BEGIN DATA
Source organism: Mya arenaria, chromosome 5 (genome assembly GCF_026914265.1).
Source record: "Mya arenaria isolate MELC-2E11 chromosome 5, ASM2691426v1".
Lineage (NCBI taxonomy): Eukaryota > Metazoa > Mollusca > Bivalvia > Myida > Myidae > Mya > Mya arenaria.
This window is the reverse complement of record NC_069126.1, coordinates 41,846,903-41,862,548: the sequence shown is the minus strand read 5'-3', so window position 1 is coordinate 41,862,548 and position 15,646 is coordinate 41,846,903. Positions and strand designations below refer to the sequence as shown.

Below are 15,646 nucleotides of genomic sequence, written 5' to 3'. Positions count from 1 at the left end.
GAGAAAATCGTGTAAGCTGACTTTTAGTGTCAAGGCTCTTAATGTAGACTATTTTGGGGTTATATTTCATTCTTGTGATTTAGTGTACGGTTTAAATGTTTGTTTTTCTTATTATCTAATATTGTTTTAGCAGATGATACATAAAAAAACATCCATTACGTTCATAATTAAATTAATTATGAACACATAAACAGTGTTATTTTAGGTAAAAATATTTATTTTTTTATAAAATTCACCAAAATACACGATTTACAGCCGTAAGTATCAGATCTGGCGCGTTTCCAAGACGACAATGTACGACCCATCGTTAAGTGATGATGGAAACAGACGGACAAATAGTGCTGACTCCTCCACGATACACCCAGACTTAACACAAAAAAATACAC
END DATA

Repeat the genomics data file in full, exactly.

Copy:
Source organism: Mya arenaria, chromosome 5 (genome assembly GCF_026914265.1).
Source record: "Mya arenaria isolate MELC-2E11 chromosome 5, ASM2691426v1".
Lineage (NCBI taxonomy): Eukaryota > Metazoa > Mollusca > Bivalvia > Myida > Myidae > Mya > Mya arenaria.
This window is the reverse complement of record NC_069126.1, coordinates 41,846,903-41,862,548: the sequence shown is the minus strand read 5'-3', so window position 1 is coordinate 41,862,548 and position 15,646 is coordinate 41,846,903. Positions and strand designations below refer to the sequence as shown.

Below are 15,646 nucleotides of genomic sequence, written 5' to 3'. Positions count from 1 at the left end.
GAGAAAATCGTGTAAGCTGACTTTTAGTGTCAAGGCTCTTAATGTAGACTATTTTGGGGTTATATTTCATTCTTGTGATTTAGTGTACGGTTTAAATGTTTGTTTTTCTTATTATCTAATATTGTTTTAGCAGATGATACATAAAAAAACATCCATTACGTTCATAATTAAATTAATTATGAACACATAAACAGTGTTATTTTAGGTAAAAATATTTATTTTTTTATAAAATTCACCAAAATACACGATTTACAGCCGTAAGTATCAGATCTGGCGCGTTTCCAAGACGACAATGTACGACCCATCGTTAAGTGATGATGGAAACAGACGGACAAATAGTGCTGACTCCTCCACGATACACCCAGACTTAACACAAAAAAATACAC